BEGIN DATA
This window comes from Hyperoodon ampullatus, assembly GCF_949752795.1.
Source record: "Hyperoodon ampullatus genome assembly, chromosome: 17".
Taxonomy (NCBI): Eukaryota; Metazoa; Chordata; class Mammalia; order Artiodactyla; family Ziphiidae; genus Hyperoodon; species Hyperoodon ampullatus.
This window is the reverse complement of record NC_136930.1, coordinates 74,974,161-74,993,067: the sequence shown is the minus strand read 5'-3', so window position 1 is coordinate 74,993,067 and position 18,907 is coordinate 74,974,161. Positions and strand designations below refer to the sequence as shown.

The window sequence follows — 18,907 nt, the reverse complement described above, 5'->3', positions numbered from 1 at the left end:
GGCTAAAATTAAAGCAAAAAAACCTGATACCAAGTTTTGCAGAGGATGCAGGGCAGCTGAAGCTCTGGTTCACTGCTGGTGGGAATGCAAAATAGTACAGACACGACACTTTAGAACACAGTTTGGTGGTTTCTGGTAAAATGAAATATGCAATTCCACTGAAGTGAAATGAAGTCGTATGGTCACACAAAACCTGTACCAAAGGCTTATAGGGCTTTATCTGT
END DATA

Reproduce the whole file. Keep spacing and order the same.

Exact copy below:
This window comes from Hyperoodon ampullatus, assembly GCF_949752795.1.
Source record: "Hyperoodon ampullatus genome assembly, chromosome: 17".
Taxonomy (NCBI): Eukaryota; Metazoa; Chordata; class Mammalia; order Artiodactyla; family Ziphiidae; genus Hyperoodon; species Hyperoodon ampullatus.
This window is the reverse complement of record NC_136930.1, coordinates 74,974,161-74,993,067: the sequence shown is the minus strand read 5'-3', so window position 1 is coordinate 74,993,067 and position 18,907 is coordinate 74,974,161. Positions and strand designations below refer to the sequence as shown.

The window sequence follows — 18,907 nt, the reverse complement described above, 5'->3', positions numbered from 1 at the left end:
GGCTAAAATTAAAGCAAAAAAACCTGATACCAAGTTTTGCAGAGGATGCAGGGCAGCTGAAGCTCTGGTTCACTGCTGGTGGGAATGCAAAATAGTACAGACACGACACTTTAGAACACAGTTTGGTGGTTTCTGGTAAAATGAAATATGCAATTCCACTGAAGTGAAATGAAGTCGTATGGTCACACAAAACCTGTACCAAAGGCTTATAGGGCTTTATCTGT